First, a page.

Eric Holder came to NYC this week. He met with the NYPD, the FBI, the U.S. Attorney’s Office and the US Marshals Service.
He toured the Metropolitan Correctional Center (MCC), the jail where Khalid Sheikh Mohammed will be housed during the trial. Holder also toured the courthouse and, I suspect, he toured the bunker system that connects them all. Lower Manhattan in a post-9/11 world is a hardened target. Very hardened. I suspect he came away very impressed by the changes that have taken place in NYC in recent years.
I happened to be in court in Manhattan on the day Bernie Madoff pled guilty. He arrived at the courthouse from home by car; the news crews who were camped out in front of the courthouse all got their obligatory shots of him going from car to front door.
Later that day, they were still camped out. I went about my business and when I was returning to the parking garage nearby to pick up my car, I walked over to where the obviously freezing journalists were huddled on that very cold early spring day and asked why they were still there. They were waiting for Bernie to come back out, perp walked in handcuffs with Marshals on either side, maybe an orange prison jumpsuit, on his way to the MCC.
I almost hated to break it to them, but the courthouses are connected to the jail and to other things by a system of bunkers and passageways that are mostly invisible to the public; they are secured in a way which might remind you of the opening scenes to “Get Smart” when Agent Maxwell Smart enters the secure facility of C.O.N.T.R.O.L. They were never going to get a shot of Madoff doing the perp walk once he was remanded to jail. They had been sitting out there all day for nothing, while Madoff was likely already in his cell.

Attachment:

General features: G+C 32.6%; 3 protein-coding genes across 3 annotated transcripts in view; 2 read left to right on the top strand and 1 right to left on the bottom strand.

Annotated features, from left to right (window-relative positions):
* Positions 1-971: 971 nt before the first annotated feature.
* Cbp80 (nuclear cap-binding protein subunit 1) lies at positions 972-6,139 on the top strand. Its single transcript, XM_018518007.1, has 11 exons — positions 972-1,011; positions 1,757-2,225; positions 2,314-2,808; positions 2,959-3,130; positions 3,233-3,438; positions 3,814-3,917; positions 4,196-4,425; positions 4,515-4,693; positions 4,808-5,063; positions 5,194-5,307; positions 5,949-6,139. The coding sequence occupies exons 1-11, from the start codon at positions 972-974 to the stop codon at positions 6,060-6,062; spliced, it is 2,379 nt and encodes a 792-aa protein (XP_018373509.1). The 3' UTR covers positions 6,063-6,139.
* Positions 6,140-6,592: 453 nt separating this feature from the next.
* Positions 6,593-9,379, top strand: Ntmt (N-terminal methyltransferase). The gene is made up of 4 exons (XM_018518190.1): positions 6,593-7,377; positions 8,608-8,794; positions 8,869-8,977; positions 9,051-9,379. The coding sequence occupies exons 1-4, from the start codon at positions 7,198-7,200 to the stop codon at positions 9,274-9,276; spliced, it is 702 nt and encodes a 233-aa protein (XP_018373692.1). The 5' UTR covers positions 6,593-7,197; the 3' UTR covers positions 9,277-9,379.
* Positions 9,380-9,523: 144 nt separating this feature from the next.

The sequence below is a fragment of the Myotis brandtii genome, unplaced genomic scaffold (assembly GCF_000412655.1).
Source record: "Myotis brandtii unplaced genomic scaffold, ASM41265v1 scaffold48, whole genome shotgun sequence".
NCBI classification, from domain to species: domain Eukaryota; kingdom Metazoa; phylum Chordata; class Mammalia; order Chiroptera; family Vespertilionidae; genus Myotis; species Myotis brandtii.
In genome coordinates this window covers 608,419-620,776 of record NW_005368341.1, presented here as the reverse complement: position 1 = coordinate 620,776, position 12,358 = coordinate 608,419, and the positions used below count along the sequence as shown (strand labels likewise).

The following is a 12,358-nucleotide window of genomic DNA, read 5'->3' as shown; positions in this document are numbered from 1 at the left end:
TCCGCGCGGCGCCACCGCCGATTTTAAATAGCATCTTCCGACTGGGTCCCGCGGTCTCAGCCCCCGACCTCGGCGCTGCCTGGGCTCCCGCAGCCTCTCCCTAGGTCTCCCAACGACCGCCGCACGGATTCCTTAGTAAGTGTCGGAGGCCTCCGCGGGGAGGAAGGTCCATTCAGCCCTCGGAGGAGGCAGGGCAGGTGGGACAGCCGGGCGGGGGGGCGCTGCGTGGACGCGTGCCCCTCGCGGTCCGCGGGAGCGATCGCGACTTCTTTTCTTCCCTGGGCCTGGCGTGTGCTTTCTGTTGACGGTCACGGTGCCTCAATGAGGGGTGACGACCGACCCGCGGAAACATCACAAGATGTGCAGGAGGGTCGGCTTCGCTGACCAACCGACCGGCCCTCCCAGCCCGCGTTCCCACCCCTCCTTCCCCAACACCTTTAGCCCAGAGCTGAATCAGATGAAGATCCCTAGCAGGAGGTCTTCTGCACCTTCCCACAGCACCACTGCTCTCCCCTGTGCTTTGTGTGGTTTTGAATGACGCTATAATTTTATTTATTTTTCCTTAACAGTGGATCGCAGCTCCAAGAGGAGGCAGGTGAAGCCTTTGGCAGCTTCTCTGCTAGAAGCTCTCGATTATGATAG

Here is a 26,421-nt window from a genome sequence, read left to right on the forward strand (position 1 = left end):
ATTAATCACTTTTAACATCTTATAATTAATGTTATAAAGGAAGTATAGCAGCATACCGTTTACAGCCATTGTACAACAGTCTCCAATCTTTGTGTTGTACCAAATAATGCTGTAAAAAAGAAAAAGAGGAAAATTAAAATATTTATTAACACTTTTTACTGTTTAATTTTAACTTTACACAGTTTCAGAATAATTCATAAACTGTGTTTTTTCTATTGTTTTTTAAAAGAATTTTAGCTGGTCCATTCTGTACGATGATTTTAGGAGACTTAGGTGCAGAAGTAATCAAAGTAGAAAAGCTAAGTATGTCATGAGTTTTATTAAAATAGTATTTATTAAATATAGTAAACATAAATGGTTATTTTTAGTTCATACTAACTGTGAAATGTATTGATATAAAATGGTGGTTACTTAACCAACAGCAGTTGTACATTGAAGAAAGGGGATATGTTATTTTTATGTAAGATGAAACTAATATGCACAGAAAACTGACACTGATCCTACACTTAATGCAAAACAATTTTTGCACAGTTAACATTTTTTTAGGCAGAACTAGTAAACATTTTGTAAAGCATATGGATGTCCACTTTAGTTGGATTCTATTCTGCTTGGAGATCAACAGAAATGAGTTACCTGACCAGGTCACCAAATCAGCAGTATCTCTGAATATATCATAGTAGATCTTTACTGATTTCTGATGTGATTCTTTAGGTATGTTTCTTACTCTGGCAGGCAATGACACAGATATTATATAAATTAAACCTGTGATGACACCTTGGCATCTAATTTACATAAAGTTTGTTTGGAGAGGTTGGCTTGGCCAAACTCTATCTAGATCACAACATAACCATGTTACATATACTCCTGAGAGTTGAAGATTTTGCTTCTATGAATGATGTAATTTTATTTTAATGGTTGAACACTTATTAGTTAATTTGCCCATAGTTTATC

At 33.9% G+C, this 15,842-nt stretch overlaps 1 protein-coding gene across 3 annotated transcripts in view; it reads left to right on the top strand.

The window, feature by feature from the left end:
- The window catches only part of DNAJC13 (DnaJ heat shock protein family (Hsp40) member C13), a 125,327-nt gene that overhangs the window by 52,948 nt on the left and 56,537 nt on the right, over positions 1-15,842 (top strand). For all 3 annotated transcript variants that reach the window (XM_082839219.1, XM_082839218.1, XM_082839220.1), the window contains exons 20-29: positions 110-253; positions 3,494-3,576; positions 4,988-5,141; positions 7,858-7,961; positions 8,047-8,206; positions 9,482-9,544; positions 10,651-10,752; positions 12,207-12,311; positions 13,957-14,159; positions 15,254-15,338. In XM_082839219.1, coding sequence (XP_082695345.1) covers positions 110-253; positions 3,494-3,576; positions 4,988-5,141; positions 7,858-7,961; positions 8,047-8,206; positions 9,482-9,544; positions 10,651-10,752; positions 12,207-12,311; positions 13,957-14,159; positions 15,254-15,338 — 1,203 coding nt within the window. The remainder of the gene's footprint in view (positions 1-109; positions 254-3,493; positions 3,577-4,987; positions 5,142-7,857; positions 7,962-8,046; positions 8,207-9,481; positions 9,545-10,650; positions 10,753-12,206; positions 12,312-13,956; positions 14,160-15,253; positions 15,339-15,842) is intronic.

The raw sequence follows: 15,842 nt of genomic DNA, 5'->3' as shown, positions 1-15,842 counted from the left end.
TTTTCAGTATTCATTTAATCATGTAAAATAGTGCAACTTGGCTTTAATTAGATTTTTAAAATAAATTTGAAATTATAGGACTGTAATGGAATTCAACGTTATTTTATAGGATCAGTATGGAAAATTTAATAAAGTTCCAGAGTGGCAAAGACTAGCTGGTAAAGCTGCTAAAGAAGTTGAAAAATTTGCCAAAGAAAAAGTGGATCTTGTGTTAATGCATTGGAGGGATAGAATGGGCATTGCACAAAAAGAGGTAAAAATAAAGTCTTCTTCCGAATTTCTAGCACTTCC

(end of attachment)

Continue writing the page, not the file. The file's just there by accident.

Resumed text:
But the same system which hid Madoff from view will not only prevent KSM from escaping, it will keep prosecutors, the judge and even the jurors and witnesses safely invisible.
Further, since 9/11, the major buildings downtown have been bomb hardened and largely brought up to the revised embassy construction standards and the roadways have a barricade system that can be deployed on virtually no notice. The NYPD and the U.S. Marshals Service have not exactly been sitting on their hands training and planning-wise since 2001, either.
This is not some “I dare you” taunt to Al-Qaeda. This is to point out to the scaredy cats who think that we should throw our criminal justice and due process standards under the bus out of fear, that NYC kinda noticed what happened on 9/11. That attack is not forgotten.
NYC has attracted the best and brightest talent; it has amazing capabilities and it takes its own security VERY SERIOUSLY. That best and brightest talent has spent the last 8+ years making our civic center battle hardened. If there is any place on earth that is up to the task of providing a secure facility for the KSM trial, it’s NYC. NYC also managed to successfully host the trial of the “Blind Sheikh” Omar Abdel-Rahman, and that was BEFORE the enhanced security construction was completed.
I’m not saying it won’t be difficult for NYC to pull off, and Police Commissioner Ray Kelley thinks it will take more that $75 million in overtime and other security expenses, including expenses to protect other parts of the city such as the bridges and tunnels, but there is no doubt in my mind that the law enforcement and emergency services in NYC will be deeply and seriously focused on this project. They successfully foiled the Millennium Bomb plot, and did so without canceling the Times Square New Year’s event. I think this team has the physical plant infrastructure, the planning and training infrastructure, the manpower, the experience and the smarts to get the job done.
I am glad to see that they are already at work.